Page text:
Moving to Cache from Plexdrive and UnionFS

I used cache when it was first released but it didn’t suit my needs at the time so I continued using Plexdrive. Now that it can detect changes on GDrive, I’ve done some testing on it again and it seems to be working fine. I particularly like the write feature.

I would like to move from Plexdrive and UnionFS to only using Rclone with Cache. Here’s my current setup.

Hetzner 8TB EX41 (Ubuntu 16.04 LTS)


  • Used for Cached Gdrive.


  • .media (local) and media (rclone crypt)
    • Options: unionfs-fuse -o cow,allow_other,direct_io,auto_cache,sync_read
  • I store all the most recent media on the local drive till it’s 95%. I run a script hourly that checks if the disk is full and delete’s everything older than a month to clear up space. I do this because most of my friends and family watch the most recently uploaded items first and performance is much better this way (also less bandwidth).


  • Decrypt Gdrive Crypt (media)
    • Mount options: --read-only --allow-other --buffer-size 500M -v
  • Upload media to Gdrive

So here’s what I’m thinking of for the new setup:

  • Rclone mount (Gdrive -> Cache -> Crypt)
  • Go back to using Sonarr instead of Filebot (Sonarr will rename and move directly to the Crypt drive)
    • Filebot doesn’t handle REPACKS well
    • Rednoah wants me to pay per release
  • Set Plex to scan every 2 hours


  1. What’s best way to implement something similar to my UnionFS setup with Cache?
  2. To avoid exceeding API thresholds, I setup a script that checks for new files every hour. With Cache, would you say it’s safe to let Plex automatically scan every 2 hours?
  3. Currently I have a speed limit on Rclone uploads set to 8M. If I’m going to use ‘write’ is there a way to limit the upload speed?
  4. Should I use offline uploading instead? I’m worried that normal writes on Cache don’t have retries. However, all my uploads thus far (with normal write) has worked without issue.

I know this is a long post but I’d really appreciate any help I can get. Thanks!

As someone who has done just this, I feel I can probably shed some light on it.

  1. Few things to consider, having --cache-tmp-upload-path enabled pretty much copies your existing unionfs setup.
    That is to say, when you write to the mount, say /home/media/mount it’ll show up in there after the move from sonarr is complete, but the actual file will be sitting in your upload cache directory, for example /home/media/.cache/rclone/upload.
    This mirrors the functionality of how unionfs will show the local files till they’re uploaded then swap it over to remote. The file will be queued for upload, will be readable the whole time during this process, including during the upload, and when it’s complete and checked for validity - it’ll be deleted locally and rclone will present the remote file to you in /home/media/mount. This means you can add a media file via sonarr, and plex can scan it immediately and start playback while this whole process goes on in the background.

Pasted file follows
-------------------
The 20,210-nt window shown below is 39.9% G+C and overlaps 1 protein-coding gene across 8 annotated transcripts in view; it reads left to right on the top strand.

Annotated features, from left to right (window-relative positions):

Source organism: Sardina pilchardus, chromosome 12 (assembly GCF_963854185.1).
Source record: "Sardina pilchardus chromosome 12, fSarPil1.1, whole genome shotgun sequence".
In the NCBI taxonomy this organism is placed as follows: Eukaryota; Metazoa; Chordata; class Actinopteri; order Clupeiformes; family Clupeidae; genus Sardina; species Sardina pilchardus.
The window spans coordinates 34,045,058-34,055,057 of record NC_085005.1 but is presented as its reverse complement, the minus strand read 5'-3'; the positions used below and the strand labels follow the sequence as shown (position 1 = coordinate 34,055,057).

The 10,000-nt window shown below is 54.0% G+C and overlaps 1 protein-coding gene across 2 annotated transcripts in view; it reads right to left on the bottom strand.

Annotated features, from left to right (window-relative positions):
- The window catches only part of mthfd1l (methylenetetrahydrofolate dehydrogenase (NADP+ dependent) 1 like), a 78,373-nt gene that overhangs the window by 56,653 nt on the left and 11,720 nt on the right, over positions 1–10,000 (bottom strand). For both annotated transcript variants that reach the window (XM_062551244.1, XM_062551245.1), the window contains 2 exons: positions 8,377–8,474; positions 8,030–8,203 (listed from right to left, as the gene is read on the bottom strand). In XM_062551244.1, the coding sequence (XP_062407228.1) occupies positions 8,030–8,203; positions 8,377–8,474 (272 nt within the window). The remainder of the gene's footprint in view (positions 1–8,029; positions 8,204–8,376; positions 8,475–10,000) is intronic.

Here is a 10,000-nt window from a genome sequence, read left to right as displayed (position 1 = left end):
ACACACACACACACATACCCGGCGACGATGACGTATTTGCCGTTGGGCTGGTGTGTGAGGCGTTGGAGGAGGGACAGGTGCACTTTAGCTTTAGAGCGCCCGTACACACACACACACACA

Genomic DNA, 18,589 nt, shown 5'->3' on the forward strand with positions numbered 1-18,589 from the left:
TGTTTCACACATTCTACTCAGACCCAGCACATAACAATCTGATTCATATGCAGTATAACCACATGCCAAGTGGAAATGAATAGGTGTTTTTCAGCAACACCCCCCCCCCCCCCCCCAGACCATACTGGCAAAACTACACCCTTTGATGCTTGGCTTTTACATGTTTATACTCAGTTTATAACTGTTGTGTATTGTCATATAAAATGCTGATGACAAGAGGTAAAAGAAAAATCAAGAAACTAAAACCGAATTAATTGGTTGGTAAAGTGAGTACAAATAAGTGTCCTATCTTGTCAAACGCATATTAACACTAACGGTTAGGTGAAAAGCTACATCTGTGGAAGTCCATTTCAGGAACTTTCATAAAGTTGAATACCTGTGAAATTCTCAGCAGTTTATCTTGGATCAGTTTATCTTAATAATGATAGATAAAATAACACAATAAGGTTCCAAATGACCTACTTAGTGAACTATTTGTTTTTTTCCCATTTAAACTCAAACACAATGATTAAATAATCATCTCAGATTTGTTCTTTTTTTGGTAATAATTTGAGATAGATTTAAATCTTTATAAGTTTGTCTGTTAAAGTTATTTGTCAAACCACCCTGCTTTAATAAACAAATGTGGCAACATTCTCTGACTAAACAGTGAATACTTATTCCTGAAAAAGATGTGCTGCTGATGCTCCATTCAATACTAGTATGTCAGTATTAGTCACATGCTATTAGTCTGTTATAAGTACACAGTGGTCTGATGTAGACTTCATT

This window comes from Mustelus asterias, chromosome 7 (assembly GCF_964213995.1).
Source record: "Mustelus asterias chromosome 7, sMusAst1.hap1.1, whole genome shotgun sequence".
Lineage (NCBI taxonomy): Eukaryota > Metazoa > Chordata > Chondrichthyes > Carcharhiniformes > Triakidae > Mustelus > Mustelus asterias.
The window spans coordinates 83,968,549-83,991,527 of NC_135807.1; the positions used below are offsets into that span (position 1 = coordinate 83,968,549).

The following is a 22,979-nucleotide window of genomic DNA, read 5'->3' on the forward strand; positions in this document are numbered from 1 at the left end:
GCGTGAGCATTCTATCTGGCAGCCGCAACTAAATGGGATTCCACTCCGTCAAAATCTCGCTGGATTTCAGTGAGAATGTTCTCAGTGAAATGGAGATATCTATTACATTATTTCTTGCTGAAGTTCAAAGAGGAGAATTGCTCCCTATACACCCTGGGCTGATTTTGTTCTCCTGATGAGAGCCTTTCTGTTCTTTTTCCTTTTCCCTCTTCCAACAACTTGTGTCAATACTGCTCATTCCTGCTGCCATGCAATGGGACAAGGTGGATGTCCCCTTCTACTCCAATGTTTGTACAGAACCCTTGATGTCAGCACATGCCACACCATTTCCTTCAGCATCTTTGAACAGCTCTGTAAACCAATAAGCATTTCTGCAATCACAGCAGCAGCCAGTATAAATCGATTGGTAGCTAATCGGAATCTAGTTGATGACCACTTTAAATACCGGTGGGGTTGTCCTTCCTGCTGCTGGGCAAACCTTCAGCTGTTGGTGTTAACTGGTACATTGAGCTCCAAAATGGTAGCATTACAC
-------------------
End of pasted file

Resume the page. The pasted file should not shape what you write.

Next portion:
2. Try plex_autoscan -
    Currently talking to the owner about a closely integrated functionality for rclone specifically (as a fallback if API polling fails to detect a change) but even as it is, it’s very handy to have sonarr to hand off to something else to check for the file and scan just that directory rather than a timely scan of the whole library. Fewer API hits if the cache is cold for a start!

  3. Afaik @ncw hasn’t implemented the splitting up of the --bwlimit flag to allow upload and download limits on a mount, it’d be handy when it comes especially with --rc to be able to schedule upload and download speeds throughout the day, with something as simple as a cron script. As it stands now any --bwlimit will be implemented globally.

  4. Using --cache-tmp-upload-path should retry on failure as from what I can tell it’s just doing an rclone copy command behind the scenes on the locally stored queue for upload files, that is to say it’ll retry on failure and shouldn’t delete the local queued upload until the remote has the copy successfully transferred. As to how many times this attempts to upload before giving up, something to ask @remus.bunduc .

As for my own setup, here’s my systemd service:

Description=rclone FUSE mount

ExecStart=/usr/bin/rclone mount media: /home/plex/media \
   --allow-non-empty \
   --allow-other \
   --dir-cache-time=1m \
   --cache-tmp-upload-path=/home/plex/.cache/rclone/cache-upload \
   --cache-chunk-size=32M \
   --cache-info-age=168h \
   --cache-tmp-wait-time=10m \
   --cache-workers=5 \
   --buffer-size=16M \
   --attr-timeout=1s \
   --rc \
ExecStop=/bin/fusermount -uz /home/plex/media/


and relevant cache section from my rclone.conf

chunk_size = 8M
info_age = 5m
chunk_total_size = 64G

If you have any other questions I’ll try to answer, I’m running it on a 2 core VPS with 4GB RAM and 100GB of local space. so my max chunk total size/memory related flags are tweaked accordingly. You may wish to run a huge local cache if you want to minimise remote reads if you have a lot of regular reads of the same files (common example would be many shared users repeatedly viewing the latest week of added TV) - in which case a larger chunk_total_size may suit you. You’ve indicated that’s how you do it now, so I guess nothing stops you from setting chunk_total_size=7500G